Unethical Marketing - Don't Forget
Updated: Apr 15
Sometimes we get so caught up in promoting and advertising our products that we forget what the difference between right and wrong is. Unethical actions are wrong, and dampen the relationship between us and the consumer. Everyone wants to be able to trust and rely on their provider, right? Here are a few common unethical actions that many companies are guilty of and may not know.
The tricky thing about ethics is that different people and companies have different lines that they are willing to cross. Here are a few common unethical marketing practices that are good to be aware of… because they happen easily!
1. Misleading advertising
Also known as “false advertising,” misleading advertising is simply relaying something to you audience that isn’t the full truth. Misleading advertising also includes exaggerating or downplaying information to make your product seem better than it really is. For example, Volkswagen engaged in misleading advertising when they promoted low emission vehicles yet were actually cheating the emissions tests. To learn more about the VW emissions scandal, visit this page: http://www.bbc.com/news/business-34324772.
2. Black-hat link building
Black-hat link building is when you violate search engine guidelines in order to increase the awareness of your brand. Examples of this include putting hidden text with links that only search engines can see, and inserting hidden links on your website that you don’t own or have permission to use. This article gives a little more detail about black-hat link building: https://moz.com/beginners-guide-to-link-building/good-bad-ugly.
3. Contacting people without consent
The CAN-SPAM Act allows you to legally e-mail people ONE TIME without their consent. Emailing more than once counts as pushing the limits of this law, resulting in unethical behavior. Be careful not to annoy or bother your prospect customers by bombarding them with e-mails! Visit this page for more information about the CAN-SPAM Act: https://www.ftc.gov/tips-advice/business-center/guidance/can-spam-act-compliance-guide-business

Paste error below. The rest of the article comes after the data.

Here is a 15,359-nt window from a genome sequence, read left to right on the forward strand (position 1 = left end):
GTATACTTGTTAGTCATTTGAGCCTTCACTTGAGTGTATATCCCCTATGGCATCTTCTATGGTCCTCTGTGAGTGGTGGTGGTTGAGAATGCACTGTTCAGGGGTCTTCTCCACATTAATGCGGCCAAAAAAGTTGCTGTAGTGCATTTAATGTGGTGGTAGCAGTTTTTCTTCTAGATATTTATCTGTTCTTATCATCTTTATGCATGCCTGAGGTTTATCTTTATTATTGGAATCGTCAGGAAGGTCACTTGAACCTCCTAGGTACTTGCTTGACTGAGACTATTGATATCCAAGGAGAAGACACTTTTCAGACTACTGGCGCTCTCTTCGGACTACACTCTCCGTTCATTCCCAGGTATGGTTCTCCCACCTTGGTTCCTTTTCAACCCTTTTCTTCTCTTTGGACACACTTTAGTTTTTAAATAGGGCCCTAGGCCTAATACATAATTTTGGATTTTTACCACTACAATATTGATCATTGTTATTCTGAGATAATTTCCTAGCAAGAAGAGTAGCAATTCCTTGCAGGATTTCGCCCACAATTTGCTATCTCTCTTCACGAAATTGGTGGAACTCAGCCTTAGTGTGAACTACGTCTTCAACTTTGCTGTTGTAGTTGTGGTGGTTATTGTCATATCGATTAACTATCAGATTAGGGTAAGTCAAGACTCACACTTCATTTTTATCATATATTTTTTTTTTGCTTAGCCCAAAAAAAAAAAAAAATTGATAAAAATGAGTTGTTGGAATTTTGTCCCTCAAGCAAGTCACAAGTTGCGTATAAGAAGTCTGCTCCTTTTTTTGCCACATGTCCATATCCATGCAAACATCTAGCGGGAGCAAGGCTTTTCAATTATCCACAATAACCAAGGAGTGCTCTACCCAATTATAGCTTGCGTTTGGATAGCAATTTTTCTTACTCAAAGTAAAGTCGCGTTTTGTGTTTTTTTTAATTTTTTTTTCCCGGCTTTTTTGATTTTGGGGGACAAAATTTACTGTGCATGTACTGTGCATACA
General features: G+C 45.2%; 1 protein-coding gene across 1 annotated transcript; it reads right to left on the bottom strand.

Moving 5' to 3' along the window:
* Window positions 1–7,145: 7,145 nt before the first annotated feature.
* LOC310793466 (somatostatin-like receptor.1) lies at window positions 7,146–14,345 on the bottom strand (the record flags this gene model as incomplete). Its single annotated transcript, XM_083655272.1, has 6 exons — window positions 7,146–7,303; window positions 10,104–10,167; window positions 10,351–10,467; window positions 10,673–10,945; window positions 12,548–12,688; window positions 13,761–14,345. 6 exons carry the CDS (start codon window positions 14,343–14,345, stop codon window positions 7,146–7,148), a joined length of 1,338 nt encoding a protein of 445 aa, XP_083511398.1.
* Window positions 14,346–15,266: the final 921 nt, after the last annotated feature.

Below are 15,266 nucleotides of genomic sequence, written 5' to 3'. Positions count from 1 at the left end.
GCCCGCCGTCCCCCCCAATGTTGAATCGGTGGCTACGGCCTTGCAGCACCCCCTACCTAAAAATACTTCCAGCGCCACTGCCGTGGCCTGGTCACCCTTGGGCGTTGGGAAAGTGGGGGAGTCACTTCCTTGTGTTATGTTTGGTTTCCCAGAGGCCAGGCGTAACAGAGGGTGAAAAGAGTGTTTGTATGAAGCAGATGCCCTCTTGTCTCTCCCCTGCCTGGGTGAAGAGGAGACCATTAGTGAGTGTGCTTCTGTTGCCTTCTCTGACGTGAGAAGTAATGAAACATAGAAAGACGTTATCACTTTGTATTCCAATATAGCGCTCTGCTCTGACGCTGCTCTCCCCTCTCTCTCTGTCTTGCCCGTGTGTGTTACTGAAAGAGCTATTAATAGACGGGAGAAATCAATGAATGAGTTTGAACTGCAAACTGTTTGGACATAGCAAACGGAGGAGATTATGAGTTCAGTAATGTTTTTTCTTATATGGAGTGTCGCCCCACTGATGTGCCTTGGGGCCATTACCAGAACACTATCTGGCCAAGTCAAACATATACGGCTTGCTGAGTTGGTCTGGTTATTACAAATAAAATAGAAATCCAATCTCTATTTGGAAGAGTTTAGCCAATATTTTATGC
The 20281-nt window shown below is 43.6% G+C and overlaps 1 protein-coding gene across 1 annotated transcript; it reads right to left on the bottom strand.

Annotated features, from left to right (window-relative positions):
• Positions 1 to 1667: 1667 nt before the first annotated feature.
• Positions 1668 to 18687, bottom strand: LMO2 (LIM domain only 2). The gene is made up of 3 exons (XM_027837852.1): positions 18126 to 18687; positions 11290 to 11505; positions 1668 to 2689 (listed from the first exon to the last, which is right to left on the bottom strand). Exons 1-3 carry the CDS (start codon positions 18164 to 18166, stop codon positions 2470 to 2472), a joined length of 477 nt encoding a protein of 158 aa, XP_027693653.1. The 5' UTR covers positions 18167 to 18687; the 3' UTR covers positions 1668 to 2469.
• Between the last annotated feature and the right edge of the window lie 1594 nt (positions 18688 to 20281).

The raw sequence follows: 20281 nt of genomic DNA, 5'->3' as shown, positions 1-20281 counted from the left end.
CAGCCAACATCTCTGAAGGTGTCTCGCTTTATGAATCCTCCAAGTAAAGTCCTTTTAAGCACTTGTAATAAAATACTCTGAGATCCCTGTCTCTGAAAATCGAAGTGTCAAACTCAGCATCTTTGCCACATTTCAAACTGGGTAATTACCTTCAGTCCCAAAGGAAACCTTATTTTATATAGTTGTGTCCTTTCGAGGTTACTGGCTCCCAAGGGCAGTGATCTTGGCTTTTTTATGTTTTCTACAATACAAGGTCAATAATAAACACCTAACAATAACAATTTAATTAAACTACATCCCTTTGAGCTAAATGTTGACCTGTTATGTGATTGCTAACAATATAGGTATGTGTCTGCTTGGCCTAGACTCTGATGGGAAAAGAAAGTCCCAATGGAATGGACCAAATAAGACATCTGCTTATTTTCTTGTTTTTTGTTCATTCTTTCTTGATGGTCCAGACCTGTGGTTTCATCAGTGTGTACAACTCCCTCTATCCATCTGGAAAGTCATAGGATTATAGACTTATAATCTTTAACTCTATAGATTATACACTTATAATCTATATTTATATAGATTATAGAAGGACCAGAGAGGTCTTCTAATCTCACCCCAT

4. Insensitive controversy
Some things are better left unsaid. There is a difference between starting up a healthy discussion over controversial topics and making blogs or ads that have the power to offend others. For example, Pepsi Co violated this when they attempted to introduce a new product into a Black Lives Matter protest. Although they had good intentions, it did not end well. Here is an article about the Pepsi Co campaign: https://www.nytimes.com/2017/04/05/business/kendall-jenner-pepsi-ad.html?_r=0.
5. Emotional exploitation
It’s nice to incorporate emotion into business to show consumers that you care, but it’s easy to cross the line while doing so. Sensitive subjects like the 9/11 terrorist attacks and politics should usually be avoided, you don’t want your audience to perceive your message in the wrong way! Here are other topics to avoid in ads: https://smallbiztrends.com/2017/01/things-to-never-post-on-social-media.html.
If you keep these examples in mind when you are conducting your day-to-day business, your customers will be more likely to stay loyal to you. Marketing agencies like Bare Bones are here to help you avoid these unethical behaviors.